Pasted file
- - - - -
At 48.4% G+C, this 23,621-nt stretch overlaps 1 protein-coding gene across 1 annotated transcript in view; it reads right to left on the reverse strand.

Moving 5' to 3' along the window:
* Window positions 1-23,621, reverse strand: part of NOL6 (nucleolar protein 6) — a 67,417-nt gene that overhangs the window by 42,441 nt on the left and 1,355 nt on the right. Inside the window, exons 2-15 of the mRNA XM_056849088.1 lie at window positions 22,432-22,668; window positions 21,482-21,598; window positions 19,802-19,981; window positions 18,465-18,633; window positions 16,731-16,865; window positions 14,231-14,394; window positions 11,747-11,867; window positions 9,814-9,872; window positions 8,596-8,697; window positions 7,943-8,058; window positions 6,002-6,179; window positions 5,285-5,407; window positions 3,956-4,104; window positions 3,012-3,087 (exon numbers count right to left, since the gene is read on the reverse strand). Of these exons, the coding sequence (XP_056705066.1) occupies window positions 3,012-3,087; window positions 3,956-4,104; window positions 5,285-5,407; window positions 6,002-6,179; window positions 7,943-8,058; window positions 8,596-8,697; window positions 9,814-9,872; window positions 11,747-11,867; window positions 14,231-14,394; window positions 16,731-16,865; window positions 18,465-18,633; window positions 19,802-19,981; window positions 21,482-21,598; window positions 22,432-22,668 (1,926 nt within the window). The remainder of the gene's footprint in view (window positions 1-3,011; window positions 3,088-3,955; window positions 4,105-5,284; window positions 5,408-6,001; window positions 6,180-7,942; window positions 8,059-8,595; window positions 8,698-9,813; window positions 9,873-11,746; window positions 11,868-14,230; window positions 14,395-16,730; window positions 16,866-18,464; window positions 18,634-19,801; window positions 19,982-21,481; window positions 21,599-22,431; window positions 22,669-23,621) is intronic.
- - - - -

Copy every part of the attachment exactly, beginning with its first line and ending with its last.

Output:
At 48.4% G+C, this 23,621-nt stretch overlaps 1 protein-coding gene across 1 annotated transcript in view; it reads right to left on the reverse strand.

Moving 5' to 3' along the window:
* Window positions 1-23,621, reverse strand: part of NOL6 (nucleolar protein 6) — a 67,417-nt gene that overhangs the window by 42,441 nt on the left and 1,355 nt on the right. Inside the window, exons 2-15 of the mRNA XM_056849088.1 lie at window positions 22,432-22,668; window positions 21,482-21,598; window positions 19,802-19,981; window positions 18,465-18,633; window positions 16,731-16,865; window positions 14,231-14,394; window positions 11,747-11,867; window positions 9,814-9,872; window positions 8,596-8,697; window positions 7,943-8,058; window positions 6,002-6,179; window positions 5,285-5,407; window positions 3,956-4,104; window positions 3,012-3,087 (exon numbers count right to left, since the gene is read on the reverse strand). Of these exons, the coding sequence (XP_056705066.1) occupies window positions 3,012-3,087; window positions 3,956-4,104; window positions 5,285-5,407; window positions 6,002-6,179; window positions 7,943-8,058; window positions 8,596-8,697; window positions 9,814-9,872; window positions 11,747-11,867; window positions 14,231-14,394; window positions 16,731-16,865; window positions 18,465-18,633; window positions 19,802-19,981; window positions 21,482-21,598; window positions 22,432-22,668 (1,926 nt within the window). The remainder of the gene's footprint in view (window positions 1-3,011; window positions 3,088-3,955; window positions 4,105-5,284; window positions 5,408-6,001; window positions 6,180-7,942; window positions 8,059-8,595; window positions 8,698-9,813; window positions 9,873-11,746; window positions 11,868-14,230; window positions 14,395-16,730; window positions 16,866-18,464; window positions 18,634-19,801; window positions 19,982-21,481; window positions 21,599-22,431; window positions 22,669-23,621) is intronic.